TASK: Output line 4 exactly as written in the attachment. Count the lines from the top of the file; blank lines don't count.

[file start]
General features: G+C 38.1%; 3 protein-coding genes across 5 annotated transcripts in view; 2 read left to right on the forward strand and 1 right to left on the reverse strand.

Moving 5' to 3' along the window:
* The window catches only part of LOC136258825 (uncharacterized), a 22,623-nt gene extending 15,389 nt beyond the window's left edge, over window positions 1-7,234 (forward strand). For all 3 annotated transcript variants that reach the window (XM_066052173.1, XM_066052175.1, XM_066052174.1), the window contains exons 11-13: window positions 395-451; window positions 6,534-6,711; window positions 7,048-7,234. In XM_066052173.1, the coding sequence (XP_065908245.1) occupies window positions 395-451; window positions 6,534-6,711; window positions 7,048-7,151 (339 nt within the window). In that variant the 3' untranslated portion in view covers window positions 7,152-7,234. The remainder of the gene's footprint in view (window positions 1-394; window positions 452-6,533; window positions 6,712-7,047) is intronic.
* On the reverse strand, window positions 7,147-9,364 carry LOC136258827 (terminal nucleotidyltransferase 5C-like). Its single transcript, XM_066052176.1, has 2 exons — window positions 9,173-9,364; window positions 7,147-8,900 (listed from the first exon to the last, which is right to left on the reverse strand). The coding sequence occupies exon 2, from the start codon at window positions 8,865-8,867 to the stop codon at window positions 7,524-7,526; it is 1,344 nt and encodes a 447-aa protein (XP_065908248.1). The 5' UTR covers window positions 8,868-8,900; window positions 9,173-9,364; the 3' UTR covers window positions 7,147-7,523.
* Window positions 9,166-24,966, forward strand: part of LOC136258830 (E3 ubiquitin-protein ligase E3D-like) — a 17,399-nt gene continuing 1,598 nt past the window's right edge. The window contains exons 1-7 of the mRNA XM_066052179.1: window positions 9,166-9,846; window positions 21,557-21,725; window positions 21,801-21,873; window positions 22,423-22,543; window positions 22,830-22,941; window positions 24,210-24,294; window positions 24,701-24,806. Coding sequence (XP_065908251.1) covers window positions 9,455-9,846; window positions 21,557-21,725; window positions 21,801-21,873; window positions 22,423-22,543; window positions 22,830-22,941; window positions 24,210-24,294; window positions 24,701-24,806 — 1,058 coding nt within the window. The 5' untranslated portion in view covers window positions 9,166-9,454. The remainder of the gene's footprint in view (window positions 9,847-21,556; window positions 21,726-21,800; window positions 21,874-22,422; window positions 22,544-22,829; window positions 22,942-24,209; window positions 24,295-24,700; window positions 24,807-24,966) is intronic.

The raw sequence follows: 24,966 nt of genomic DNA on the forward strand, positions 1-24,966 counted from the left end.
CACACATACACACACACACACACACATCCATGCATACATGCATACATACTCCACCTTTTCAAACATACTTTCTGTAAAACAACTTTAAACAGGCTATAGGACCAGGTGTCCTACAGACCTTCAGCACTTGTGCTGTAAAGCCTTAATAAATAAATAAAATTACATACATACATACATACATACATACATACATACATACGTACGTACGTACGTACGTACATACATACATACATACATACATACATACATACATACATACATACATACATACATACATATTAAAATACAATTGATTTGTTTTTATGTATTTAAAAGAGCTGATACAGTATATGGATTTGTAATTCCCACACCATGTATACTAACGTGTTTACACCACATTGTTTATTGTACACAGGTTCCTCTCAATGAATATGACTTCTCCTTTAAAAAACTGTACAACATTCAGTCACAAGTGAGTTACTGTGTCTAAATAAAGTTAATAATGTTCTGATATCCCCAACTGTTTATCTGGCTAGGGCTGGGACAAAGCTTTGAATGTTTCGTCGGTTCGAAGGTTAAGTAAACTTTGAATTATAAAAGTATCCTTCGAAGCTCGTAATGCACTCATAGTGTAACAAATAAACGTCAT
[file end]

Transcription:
* On the reverse strand, window positions 7,147-9,364 carry LOC136258827 (terminal nucleotidyltransferase 5C-like). Its single transcript, XM_066052176.1, has 2 exons — window positions 9,173-9,364; window positions 7,147-8,900 (listed from the first exon to the last, which is right to left on the reverse strand). The coding sequence occupies exon 2, from the start codon at window positions 8,865-8,867 to the stop codon at window positions 7,524-7,526; it is 1,344 nt and encodes a 447-aa protein (XP_065908248.1). The 5' UTR covers window positions 8,868-8,900; window positions 9,173-9,364; the 3' UTR covers window positions 7,147-7,523.